Wednesday, August 8, 2012

International Bribery: Economically Uncool

I came across this recommended read in the New Yorker about international bribery and the arguable role it plays in economic development within nations:

Without bribes, the argument goes, it takes much longer to do anything, and you end up with less economic activity—fewer Walmarts, less trade. Seen this way, bribes grease not just palms but the very wheels of commerce...
[However,] for the firms paying the bribes, corruption is costly—not just monetarily but also in terms of time and uncertainty, since bribery requires bargaining and monitoring. Kaufmann and Wei show that businesses that paid more bribes spent more time dealing with government officials, not less, and that their cost of capital was higher, not lower. Far from greasing the wheels of commerce, bribery tends to throw sand in them."
So bribery is bad.  Who knew?  How do we combat it for sustainable economic development internationally?  Get as many countries as possible to take a stance together against corruption-facilitating practices:

Bans on bribery work best when they’re widespread; otherwise, companies start to feel competitive pressure to bribe. The problem today is that some of the biggest players in the global market, like India, don’t have laws against foreign bribery, while others, like China and Russia, have laws but little or no enforcement. A recent study by Transparency International found that Chinese and Russian companies—which, in 2010, invested a whopping hundred and twenty billion dollars abroad—were the most likely to pay bribes. It’s no wonder that there have been recent calls to roll back, or even repeal, the F.C.P.A [Foreign Corruption Practices Act]. But weakening it would only lead to an arms race of graft. The smarter strategy is to use what leverage we have—including things like membership in the O.E.C.D.—to get countries to adopt a standard [against corruption].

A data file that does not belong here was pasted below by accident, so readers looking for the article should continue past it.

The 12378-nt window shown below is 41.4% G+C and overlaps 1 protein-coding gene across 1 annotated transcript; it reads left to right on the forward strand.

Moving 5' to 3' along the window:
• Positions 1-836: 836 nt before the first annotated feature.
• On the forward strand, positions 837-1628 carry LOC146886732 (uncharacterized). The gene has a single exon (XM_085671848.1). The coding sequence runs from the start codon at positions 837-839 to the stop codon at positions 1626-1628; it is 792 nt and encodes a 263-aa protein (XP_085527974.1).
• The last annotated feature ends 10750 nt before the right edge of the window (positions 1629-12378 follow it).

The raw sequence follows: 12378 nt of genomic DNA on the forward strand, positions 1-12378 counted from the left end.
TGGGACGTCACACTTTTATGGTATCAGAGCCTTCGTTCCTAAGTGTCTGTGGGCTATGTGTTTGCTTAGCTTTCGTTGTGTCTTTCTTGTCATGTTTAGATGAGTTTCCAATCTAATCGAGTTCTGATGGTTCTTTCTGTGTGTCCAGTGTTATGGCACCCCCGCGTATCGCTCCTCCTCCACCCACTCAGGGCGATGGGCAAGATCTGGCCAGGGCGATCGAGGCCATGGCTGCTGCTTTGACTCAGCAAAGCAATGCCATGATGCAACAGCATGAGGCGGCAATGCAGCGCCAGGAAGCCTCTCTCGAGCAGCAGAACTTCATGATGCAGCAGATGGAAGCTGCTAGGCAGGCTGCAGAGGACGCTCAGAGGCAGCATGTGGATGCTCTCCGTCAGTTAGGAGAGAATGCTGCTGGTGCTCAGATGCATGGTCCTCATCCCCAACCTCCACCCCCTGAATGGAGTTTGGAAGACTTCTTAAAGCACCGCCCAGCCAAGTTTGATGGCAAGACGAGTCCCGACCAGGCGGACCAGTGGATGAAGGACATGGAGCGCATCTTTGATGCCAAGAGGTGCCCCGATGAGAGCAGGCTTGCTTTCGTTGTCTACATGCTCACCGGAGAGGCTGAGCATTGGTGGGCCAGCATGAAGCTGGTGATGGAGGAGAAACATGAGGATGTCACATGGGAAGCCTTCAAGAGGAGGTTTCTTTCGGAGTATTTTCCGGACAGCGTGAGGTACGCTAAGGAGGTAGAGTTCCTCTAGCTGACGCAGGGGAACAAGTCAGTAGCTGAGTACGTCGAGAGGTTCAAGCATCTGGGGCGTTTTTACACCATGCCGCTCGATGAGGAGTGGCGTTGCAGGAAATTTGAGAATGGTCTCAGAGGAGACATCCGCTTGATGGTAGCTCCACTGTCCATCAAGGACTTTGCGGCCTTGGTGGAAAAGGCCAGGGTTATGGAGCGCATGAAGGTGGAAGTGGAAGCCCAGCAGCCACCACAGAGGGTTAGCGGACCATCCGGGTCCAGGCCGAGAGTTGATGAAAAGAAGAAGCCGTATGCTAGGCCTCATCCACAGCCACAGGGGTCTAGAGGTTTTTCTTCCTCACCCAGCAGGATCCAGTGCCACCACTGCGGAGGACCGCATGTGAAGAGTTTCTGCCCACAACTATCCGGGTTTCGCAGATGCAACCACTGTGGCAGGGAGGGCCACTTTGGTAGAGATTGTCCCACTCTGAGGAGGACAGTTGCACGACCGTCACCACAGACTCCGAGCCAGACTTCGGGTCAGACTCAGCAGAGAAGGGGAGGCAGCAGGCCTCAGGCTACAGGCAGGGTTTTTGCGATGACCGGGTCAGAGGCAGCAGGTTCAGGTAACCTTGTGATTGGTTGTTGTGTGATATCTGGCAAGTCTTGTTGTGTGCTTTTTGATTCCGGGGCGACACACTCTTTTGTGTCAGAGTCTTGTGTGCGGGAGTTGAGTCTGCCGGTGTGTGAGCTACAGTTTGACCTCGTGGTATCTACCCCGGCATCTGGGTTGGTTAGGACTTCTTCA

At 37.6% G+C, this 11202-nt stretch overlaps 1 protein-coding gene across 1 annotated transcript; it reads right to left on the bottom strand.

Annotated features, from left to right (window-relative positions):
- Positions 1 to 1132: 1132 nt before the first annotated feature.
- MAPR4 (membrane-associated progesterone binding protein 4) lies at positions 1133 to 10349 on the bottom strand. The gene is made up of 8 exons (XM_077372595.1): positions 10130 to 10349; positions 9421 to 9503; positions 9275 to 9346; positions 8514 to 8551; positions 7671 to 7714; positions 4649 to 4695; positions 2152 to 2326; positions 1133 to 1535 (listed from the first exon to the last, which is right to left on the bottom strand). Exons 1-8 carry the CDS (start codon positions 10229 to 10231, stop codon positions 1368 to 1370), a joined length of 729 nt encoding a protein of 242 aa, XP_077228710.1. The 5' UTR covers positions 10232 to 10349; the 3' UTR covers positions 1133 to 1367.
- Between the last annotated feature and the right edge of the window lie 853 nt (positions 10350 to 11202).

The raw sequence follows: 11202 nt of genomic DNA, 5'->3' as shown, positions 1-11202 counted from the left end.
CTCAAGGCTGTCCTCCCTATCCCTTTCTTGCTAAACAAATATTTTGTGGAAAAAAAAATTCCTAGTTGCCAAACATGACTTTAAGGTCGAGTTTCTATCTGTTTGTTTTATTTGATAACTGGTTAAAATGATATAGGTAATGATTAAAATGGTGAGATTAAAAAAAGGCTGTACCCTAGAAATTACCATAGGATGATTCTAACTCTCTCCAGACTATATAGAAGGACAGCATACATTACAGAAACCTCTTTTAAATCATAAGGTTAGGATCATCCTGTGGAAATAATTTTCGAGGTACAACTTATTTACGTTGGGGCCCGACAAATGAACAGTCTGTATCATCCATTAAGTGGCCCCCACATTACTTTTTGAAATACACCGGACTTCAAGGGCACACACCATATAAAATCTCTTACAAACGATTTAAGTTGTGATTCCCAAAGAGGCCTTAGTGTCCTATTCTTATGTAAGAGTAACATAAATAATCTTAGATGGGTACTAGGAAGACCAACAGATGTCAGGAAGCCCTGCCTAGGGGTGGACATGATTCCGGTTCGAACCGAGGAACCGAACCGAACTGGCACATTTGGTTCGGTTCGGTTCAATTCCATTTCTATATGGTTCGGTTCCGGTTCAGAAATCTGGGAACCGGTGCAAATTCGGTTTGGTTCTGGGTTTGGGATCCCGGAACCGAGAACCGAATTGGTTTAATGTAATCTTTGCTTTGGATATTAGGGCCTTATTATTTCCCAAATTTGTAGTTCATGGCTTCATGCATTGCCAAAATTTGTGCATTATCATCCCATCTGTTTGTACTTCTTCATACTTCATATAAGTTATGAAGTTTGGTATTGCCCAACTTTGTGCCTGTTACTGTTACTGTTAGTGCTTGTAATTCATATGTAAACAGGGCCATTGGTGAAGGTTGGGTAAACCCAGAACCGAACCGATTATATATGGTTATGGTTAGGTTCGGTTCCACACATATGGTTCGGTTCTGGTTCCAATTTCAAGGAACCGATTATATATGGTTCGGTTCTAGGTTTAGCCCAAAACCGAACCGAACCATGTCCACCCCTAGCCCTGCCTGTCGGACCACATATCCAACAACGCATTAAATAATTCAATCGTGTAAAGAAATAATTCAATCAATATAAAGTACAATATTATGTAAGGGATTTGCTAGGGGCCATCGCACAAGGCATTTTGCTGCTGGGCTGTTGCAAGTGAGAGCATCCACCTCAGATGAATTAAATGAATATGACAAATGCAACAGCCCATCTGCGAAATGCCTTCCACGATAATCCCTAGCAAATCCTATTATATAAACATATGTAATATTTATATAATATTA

We should persuade others to join us there.

But an interesting question arises.  If individuals and firms bribe to engage in business instead of going through official channels, wouldn't that mean that bribes (as perceived by the firm) must be less costly?  Or else, why would the firm dabble in bribery if it doesn't receive a higher return from engaging in business through official channels?

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